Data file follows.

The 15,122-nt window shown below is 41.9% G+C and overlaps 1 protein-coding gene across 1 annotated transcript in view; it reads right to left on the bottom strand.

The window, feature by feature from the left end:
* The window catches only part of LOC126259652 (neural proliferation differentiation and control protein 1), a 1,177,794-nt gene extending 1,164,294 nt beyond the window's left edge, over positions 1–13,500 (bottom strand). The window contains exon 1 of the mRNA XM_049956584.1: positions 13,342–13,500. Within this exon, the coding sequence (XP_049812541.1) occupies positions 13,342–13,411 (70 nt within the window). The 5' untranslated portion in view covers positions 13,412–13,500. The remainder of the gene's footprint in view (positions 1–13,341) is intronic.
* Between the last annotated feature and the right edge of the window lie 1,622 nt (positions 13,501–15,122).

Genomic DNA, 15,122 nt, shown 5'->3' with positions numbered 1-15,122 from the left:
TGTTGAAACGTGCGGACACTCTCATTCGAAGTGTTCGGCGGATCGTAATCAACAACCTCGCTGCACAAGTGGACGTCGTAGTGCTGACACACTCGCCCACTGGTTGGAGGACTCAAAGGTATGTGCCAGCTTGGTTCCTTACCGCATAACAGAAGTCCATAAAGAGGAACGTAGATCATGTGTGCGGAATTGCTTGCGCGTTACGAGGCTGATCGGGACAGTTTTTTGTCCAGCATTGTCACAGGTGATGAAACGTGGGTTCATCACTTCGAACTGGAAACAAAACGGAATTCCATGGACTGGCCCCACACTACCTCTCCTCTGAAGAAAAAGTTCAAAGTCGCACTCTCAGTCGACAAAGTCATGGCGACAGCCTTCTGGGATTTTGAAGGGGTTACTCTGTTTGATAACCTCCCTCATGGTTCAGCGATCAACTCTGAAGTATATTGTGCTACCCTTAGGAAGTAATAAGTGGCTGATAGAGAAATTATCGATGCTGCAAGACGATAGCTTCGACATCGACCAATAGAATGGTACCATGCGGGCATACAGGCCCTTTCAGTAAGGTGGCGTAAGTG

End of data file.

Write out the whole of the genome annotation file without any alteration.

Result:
The 15,122-nt window shown below is 41.9% G+C and overlaps 1 protein-coding gene across 1 annotated transcript in view; it reads right to left on the bottom strand.

The window, feature by feature from the left end:
* The window catches only part of LOC126259652 (neural proliferation differentiation and control protein 1), a 1,177,794-nt gene extending 1,164,294 nt beyond the window's left edge, over positions 1–13,500 (bottom strand). The window contains exon 1 of the mRNA XM_049956584.1: positions 13,342–13,500. Within this exon, the coding sequence (XP_049812541.1) occupies positions 13,342–13,411 (70 nt within the window). The 5' untranslated portion in view covers positions 13,412–13,500. The remainder of the gene's footprint in view (positions 1–13,341) is intronic.
* Between the last annotated feature and the right edge of the window lie 1,622 nt (positions 13,501–15,122).

Genomic DNA, 15,122 nt, shown 5'->3' with positions numbered 1-15,122 from the left:
TGTTGAAACGTGCGGACACTCTCATTCGAAGTGTTCGGCGGATCGTAATCAACAACCTCGCTGCACAAGTGGACGTCGTAGTGCTGACACACTCGCCCACTGGTTGGAGGACTCAAAGGTATGTGCCAGCTTGGTTCCTTACCGCATAACAGAAGTCCATAAAGAGGAACGTAGATCATGTGTGCGGAATTGCTTGCGCGTTACGAGGCTGATCGGGACAGTTTTTTGTCCAGCATTGTCACAGGTGATGAAACGTGGGTTCATCACTTCGAACTGGAAACAAAACGGAATTCCATGGACTGGCCCCACACTACCTCTCCTCTGAAGAAAAAGTTCAAAGTCGCACTCTCAGTCGACAAAGTCATGGCGACAGCCTTCTGGGATTTTGAAGGGGTTACTCTGTTTGATAACCTCCCTCATGGTTCAGCGATCAACTCTGAAGTATATTGTGCTACCCTTAGGAAGTAATAAGTGGCTGATAGAGAAATTATCGATGCTGCAAGACGATAGCTTCGACATCGACCAATAGAATGGTACCATGCGGGCATACAGGCCCTTTCAGTAAGGTGGCGTAAGTG